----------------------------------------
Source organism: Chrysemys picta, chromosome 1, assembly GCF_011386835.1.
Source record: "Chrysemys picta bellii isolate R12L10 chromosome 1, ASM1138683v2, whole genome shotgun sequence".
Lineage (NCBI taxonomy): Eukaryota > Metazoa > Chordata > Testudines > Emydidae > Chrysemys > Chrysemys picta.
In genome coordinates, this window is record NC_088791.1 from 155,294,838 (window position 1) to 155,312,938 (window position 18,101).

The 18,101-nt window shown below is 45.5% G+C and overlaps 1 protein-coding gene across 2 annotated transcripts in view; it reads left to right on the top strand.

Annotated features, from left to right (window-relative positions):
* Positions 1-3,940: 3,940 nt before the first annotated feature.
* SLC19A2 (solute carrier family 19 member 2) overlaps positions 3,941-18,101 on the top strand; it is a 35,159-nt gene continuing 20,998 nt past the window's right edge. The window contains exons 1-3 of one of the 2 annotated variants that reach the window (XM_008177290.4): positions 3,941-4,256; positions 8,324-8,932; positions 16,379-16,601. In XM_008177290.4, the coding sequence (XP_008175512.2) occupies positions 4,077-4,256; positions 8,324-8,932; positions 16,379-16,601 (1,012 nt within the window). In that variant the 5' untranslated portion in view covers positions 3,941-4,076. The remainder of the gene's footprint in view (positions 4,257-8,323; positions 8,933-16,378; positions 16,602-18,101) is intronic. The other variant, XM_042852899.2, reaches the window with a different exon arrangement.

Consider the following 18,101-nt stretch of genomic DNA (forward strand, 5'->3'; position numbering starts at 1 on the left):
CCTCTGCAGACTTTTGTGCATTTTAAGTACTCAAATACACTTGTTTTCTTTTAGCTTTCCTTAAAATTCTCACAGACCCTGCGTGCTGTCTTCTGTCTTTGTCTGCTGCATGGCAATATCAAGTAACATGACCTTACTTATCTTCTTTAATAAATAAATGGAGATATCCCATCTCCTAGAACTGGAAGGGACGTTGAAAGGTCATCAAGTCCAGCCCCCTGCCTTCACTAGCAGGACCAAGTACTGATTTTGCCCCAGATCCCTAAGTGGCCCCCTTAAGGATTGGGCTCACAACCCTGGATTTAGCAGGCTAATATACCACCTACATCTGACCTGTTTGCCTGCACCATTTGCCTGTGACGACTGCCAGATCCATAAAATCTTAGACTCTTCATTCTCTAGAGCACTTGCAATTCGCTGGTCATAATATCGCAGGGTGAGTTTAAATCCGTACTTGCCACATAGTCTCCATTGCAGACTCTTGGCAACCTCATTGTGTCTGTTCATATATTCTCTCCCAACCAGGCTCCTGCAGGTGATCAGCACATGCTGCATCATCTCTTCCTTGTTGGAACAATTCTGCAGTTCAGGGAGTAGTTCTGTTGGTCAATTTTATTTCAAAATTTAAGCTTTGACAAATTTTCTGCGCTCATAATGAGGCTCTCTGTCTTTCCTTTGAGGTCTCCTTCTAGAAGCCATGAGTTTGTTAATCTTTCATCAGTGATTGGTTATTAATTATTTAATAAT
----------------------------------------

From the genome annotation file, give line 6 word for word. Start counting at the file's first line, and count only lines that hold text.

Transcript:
Annotated features, from left to right (window-relative positions):